@sync block drops asynchronous errors in favor of synchronous errors

The @sync macro creates an array Any[] that is used to keep track of any @async tasks that are created within the (lexically-scoped) @sync block. After the code in the @sync block runs, the Base.sync_end function is called. This function waits on each task in the aforementioned array so as to make sure that control does not flow forward until after all of the @async tasks have completed.

You can check out the source code for the @sync and @async macros in the the task.jl source file.

The when the sync_end function iterates over this array of @async tasks to wait for each one of them, it catches any exceptions raised by the @async tasks and wraps them in a CompositeException, which is then thrown to @sync's caller. Here is an example of a CompositeException being thrown into outer scope after an asynchronous error within a @sync block:

julia> @sync begin
           t = @async begin
               error("asynchronous error")
           end
       end
ERROR: asynchronous error
error(::String) at ./error.jl:33
macro expansion at ./REPL[1]:3 [inlined]
(::getfield(Main, Symbol("##3#4")))() at ./task.jl:259
Stacktrace:
 [1] sync_end(::Array{Any,1}) at ./task.jl:226
 [2] top-level scope at task.jl:245

You can see in the stacktrace that sync_end was involved in catching the error raised by the async task. If multiple asynchronous errors arise, they are all included in the exception that is raised:

julia> @sync begin
           t1 = @async begin
               error("asynchronous error 1")
           end
           t2 = @async begin
               error("asynchronous error 2")
           end
       end
ERROR: asynchronous error 1
error(::String) at ./error.jl:33
macro expansion at ./REPL[3]:3 [inlined]
(::getfield(Main, Symbol("##5#7")))() at ./task.jl:259

...and 1 more exception(s).

Stacktrace:
 [1] sync_end(::Array{Any,1}) at ./task.jl:226
 [2] top-level scope at task.jl:245

Note the ... and 1 more exceptions(s) message, indicating that the second asynchronous error has not disappeared into the void (rather, it is accessible via the fields of the CompositeException that was raised).

Of course, synchronous errors are propagated as well:

julia> @sync begin
           error("synchronous error")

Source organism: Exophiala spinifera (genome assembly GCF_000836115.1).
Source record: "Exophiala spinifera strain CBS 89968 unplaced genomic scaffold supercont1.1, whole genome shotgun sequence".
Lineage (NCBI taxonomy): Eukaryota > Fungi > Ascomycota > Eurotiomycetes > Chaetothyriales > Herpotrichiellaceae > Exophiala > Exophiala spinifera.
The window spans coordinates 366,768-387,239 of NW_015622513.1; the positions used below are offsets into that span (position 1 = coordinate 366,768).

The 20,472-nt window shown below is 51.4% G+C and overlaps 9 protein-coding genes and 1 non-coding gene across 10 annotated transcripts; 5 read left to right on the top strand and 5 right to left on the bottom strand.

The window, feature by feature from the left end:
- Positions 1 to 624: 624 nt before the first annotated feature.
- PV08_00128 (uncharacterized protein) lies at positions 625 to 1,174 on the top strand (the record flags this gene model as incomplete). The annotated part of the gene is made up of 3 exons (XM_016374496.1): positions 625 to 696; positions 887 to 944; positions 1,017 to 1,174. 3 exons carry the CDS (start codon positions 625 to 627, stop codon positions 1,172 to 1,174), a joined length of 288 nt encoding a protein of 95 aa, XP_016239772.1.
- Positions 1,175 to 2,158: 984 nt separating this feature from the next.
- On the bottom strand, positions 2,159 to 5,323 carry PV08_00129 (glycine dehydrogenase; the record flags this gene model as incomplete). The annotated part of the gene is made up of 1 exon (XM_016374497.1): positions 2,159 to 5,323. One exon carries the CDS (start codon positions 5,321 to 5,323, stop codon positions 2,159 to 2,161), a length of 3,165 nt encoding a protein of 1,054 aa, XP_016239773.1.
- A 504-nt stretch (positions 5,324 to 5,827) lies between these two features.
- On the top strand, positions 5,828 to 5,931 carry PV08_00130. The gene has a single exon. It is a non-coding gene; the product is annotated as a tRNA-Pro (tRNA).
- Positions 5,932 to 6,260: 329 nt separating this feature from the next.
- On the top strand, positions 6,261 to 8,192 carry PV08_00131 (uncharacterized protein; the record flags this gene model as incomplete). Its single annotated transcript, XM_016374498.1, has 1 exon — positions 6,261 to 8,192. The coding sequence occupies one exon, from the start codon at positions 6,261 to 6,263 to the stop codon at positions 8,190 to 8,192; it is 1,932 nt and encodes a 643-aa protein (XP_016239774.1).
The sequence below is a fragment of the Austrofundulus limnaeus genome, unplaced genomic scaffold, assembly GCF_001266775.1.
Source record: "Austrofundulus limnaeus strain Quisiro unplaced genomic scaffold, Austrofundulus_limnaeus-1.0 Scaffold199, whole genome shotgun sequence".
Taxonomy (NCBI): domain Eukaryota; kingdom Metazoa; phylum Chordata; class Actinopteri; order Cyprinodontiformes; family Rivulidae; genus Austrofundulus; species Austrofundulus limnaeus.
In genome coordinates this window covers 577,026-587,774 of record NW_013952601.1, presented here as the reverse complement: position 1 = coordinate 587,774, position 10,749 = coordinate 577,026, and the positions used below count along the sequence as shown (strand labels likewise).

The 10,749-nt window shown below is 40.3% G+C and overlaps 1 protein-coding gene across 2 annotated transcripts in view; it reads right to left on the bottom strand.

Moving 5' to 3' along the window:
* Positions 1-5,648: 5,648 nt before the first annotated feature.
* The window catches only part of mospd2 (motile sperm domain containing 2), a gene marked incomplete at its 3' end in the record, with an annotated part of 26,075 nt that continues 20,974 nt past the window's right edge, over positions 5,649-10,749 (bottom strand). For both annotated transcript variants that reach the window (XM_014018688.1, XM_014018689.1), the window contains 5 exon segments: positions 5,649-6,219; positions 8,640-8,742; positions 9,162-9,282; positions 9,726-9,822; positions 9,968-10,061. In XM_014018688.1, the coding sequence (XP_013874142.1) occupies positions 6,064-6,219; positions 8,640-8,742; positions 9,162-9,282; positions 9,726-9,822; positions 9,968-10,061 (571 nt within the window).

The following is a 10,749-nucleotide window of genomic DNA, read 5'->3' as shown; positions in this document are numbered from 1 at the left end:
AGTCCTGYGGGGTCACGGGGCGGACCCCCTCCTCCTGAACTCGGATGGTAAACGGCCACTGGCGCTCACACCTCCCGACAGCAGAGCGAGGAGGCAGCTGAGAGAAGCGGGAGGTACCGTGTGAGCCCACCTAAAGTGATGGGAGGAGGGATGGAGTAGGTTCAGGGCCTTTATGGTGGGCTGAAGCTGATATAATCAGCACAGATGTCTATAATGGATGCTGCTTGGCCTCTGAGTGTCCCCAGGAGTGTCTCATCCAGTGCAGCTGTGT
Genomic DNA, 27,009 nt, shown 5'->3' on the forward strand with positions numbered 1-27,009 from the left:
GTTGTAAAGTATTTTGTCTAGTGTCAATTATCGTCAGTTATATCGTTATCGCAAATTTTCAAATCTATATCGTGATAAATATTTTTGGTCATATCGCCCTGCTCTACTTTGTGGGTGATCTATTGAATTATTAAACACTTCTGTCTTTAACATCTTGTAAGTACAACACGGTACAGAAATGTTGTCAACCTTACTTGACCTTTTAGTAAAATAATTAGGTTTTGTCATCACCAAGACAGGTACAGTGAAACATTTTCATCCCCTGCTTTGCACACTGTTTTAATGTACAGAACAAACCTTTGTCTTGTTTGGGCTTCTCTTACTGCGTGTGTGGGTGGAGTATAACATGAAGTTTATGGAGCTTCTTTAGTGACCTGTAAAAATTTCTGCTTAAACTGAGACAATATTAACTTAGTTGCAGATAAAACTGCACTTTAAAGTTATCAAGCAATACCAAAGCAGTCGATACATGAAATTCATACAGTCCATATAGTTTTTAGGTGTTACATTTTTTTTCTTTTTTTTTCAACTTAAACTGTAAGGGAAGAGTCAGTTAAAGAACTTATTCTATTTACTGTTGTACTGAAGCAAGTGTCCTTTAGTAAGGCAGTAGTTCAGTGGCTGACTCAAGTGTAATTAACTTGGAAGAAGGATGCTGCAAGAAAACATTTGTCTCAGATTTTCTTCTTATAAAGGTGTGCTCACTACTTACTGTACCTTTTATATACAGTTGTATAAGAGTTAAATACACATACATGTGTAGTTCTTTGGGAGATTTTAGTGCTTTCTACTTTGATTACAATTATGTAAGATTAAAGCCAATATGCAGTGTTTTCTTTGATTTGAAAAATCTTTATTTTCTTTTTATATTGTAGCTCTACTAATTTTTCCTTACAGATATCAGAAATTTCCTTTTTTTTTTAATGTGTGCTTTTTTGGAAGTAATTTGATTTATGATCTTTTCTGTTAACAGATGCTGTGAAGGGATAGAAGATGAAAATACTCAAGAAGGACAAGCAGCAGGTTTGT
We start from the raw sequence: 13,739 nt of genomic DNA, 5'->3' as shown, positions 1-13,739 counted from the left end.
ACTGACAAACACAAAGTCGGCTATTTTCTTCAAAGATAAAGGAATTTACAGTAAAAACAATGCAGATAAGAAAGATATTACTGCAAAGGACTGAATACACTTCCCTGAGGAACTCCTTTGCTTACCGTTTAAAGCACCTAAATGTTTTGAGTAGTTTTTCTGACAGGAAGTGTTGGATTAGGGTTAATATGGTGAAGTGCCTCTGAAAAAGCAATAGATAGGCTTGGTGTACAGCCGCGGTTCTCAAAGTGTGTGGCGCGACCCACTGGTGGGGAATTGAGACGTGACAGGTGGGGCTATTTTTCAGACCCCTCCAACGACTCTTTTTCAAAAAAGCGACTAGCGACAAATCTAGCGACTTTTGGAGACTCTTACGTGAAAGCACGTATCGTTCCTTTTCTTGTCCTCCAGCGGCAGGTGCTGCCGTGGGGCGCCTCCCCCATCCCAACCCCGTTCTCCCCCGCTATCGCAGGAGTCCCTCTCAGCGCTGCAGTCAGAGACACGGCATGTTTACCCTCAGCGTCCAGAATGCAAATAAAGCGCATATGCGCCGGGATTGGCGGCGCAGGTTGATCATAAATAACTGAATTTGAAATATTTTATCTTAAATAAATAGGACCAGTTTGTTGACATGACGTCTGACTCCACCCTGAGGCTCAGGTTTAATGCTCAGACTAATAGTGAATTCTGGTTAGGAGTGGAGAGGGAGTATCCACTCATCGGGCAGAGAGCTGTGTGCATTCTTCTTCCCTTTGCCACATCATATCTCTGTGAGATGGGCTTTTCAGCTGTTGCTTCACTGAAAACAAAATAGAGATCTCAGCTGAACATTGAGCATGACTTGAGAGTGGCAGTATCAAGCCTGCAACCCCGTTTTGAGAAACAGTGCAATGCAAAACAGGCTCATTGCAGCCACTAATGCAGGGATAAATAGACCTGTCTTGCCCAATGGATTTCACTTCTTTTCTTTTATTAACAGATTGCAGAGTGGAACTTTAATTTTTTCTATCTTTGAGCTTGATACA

end
ERROR: synchronous error
Stacktrace:
 [1] error(::String) at ./error.jl:33
 [2] top-level scope at task.jl:244

In this case sync_end does not appear in the stacktrace, as control never reached the call to sync_end at the end of the @sync call. Rather, control was interrupted by the error in the middle of executing the sync block.

However, I’ve noticed that, when a synchronous error occurs within a @sync block, any asynchronous errors that occur are not caught by the call to sync_end:

julia> @sync begin
           t = @async begin
               error("asynchronous error")
           end
           sleep(1)
           error("synchronous error")
       end
ERROR: synchronous error
Stacktrace:
 [1] error(::String) at ./error.jl:33
 [2] top-level scope at task.jl:244

The asynchronous error is not caught, and no CompositeException is raised, as control never reaches the call to sync_end. The call to sleep(1) gives the @async task t time to execute, so the asynchronous error probably occurs before the synchronous error. But the asynchronous error never propagates to the user.

I feel that something is left to be desiered, because the @sync block can handle either 1) catching and propagating multiple @async errors, or 2) catching and propagating a synchronous error, but it is not able to simultaneously handle asynchronous and synchronous errors.

Should this be considered a bug?

On second thought, a @sync macro that collects and rethrows simultaneous synchronous and asynchronous errors would probably be undesirable, as the macro would not be able to immediately propagate the synchronous exceptions that occur; rather it would have to wait to collect any asynchronous exceptions.

I’ve realized that this topic is actually related to the discussions about structured concurrency a la nurseries.
E.g @schedule considered harmful